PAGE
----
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Adaptive Optics content

Introduction
Some 150 years ago, the first images of the living human retina were obtained. Since then, clinicians and scientists alike have relied on the continued development of new and improved ways to visualise the back of the eye. This has been greatly aided by advances in optics and photonics, electronics and computer technology.

Unlike the imaging of everyday objects, achieving a high resolution image of the back of the eye can be limited due to what is known in the imaging world as optical imperfections or aberrations. Optical imperfections of the cornea, lens and tear film result in optical aberrations that degrade the images doctors obtain of the retina. However, with learning’s from the astronomy world we are now welcoming a new generation of imaging technologies that can compensate for these optical imperfections. This includes Adaptive Optics (AO).

Adaptive Optics was originally developed for ground-based telescopes to compensate for the aberrations caused by turbulence in the earth’s atmosphere. When applied to ophthalmology, AO can compensate for the eye’s aberrations, thereby allowing for the non-invasive visualisation of some of the smallest human structures in the living retina such as single rod and cone photoreceptors or retinal pigment epithelium (RPE) cells. AO by itself does not provide a retinal image, rather an AO subsystem must be incorporated into an existing imaging device. In recent years, AO has been successfully integrated with the three primary ophthalmic imaging devices (conventional fundus camera;Fundus photography involves photographing the rear of an eye so that the central and peripheral retina, optic disc and macula can be visualized, Scanning laser ophthalmoscope (SLO); uses horizontal and vertical scanning mirrors to scan a specific region of the retina, and Optical Coherence Tomography (OCT);An imaging process whereby a cross-section picture of your retina is taken and allows your eye doctor to study each layer of the retina in more detail), with each offering different benefits.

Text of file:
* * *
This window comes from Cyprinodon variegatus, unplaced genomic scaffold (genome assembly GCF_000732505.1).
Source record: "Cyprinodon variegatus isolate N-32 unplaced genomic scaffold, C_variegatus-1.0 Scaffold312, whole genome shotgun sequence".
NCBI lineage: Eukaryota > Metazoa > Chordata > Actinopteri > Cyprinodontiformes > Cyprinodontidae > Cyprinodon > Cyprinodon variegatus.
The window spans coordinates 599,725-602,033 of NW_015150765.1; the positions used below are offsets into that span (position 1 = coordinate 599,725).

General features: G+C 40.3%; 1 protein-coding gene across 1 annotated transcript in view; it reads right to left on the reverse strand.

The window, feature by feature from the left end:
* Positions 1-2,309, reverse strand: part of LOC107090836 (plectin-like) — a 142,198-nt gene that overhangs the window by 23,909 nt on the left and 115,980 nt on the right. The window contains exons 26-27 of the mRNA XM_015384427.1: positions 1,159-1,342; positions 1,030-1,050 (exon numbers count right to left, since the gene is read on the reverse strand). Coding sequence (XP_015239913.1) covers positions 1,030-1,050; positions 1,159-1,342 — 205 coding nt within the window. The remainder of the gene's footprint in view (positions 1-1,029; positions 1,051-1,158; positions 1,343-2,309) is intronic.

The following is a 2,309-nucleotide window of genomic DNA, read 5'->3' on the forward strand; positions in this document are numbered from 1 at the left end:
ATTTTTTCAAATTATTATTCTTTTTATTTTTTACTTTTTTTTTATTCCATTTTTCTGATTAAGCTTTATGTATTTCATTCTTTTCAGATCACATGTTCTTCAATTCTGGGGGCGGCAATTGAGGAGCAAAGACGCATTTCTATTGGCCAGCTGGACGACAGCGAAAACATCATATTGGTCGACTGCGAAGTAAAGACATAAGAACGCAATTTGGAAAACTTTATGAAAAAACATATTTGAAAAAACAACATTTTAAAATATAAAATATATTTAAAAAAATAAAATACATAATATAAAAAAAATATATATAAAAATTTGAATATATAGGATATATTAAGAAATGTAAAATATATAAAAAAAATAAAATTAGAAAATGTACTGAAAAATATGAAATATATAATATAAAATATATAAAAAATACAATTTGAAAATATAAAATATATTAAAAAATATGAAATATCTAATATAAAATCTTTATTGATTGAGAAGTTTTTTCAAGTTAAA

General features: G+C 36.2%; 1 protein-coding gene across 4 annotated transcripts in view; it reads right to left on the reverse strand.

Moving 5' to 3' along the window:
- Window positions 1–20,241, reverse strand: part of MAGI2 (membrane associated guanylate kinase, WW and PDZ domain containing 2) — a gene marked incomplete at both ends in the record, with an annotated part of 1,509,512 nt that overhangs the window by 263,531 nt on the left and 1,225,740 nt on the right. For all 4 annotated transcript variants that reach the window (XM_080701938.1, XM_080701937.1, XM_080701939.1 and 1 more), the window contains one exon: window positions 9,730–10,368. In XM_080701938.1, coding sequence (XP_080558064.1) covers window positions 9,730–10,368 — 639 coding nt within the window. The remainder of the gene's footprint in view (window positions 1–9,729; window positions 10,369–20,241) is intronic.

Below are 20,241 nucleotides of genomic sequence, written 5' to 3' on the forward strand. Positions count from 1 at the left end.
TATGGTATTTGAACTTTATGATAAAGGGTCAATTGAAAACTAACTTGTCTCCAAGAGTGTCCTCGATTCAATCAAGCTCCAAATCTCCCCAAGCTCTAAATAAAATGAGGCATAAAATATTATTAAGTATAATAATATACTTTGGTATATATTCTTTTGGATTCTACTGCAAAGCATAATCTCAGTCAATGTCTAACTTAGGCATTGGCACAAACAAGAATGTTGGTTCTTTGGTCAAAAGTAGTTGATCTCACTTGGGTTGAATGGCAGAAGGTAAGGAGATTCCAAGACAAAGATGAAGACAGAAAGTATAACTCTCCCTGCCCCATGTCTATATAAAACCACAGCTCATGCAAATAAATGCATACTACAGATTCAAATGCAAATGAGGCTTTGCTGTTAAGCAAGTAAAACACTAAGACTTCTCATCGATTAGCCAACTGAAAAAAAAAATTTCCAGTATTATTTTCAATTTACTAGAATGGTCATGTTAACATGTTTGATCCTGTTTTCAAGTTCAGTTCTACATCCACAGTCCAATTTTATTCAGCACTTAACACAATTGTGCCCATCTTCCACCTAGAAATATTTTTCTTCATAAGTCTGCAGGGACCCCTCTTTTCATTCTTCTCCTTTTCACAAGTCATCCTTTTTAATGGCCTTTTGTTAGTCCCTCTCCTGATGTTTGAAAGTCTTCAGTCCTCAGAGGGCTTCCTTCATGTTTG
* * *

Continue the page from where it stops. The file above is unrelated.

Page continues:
Uses and Applications
While AO retinal imaging started with vision science applications, these have translated into clinical applications that are rapidly expanding. By themselves, adaptive optics images are just high-quality pictures of light sensitive rod and cone cells. However, when you couple this with genetic information such as the specific mutation causing a condition, a greater context is gained that enables more insightful interpretation of the features in the images. In fact, AO is literally changing the way scientists and ophthalmologists (eye doctors) see the retina.

With AO, we can now study the detailed structure and function of single rod and cone photoreceptor cells. It also allows us to study the function of cone cells, for example, in areas that are not usually visible when using other imaging techniques. We can even image and study the exact same area in the retina over a period of years. As such, AO is proving incredibly useful for tracking and monitoring disease progression, which is an important element of Natural History studies.

As novel treatments to slow disease progression in inherited retinal degenerations are developed, it will be critical to evaluate the effect treatments have on individual photoreceptor cells. Given the non-invasive nature and high-resolution of AO imaging, it is an ideal tool to evaluate response of individual photoreceptor cells to potential treatments that may provide a suitable outcome measure to assess experimental treatments in clinical trials.

Future of Adaptive Optics
Ultimately, AO will help clarify our understanding of eye disease and improve detection, diagnosis and management of conditions like inherited retinal degenerations but also other conditions such as albinism or colour blindness. Moreover, AO also allows researchers to purposefully control aberrations of the eye in vision simulators of major benefit for intraocular lens design and pre-surgery vision evaluations.

In 2017, Fighting Blindness invested in a piece of technology that will serve to assist in developing critical clinical and research adaptive optics in Ireland, making us just a small handful of countries in the world with this technology. Prof Brian Vohnsen (Retina 2017 Speaker) is the Principal Investigator for the Advanced Optical Imaging Group (AOI Group) at University College Dublin. Together with his clinical colleagues at the Mater Misericordiae University Hospital, they aim to embed AO into future research efforts and clinical management of people living with IRDs.

We also aim to build capacity and expertise amongst the retinal community in Ireland and each year we endeavour to coordinate training programmes with centres of expertise in the USA.

To learn more about retinal imaging, please contact research@fightingblindness.ie or ring 01 6789 004.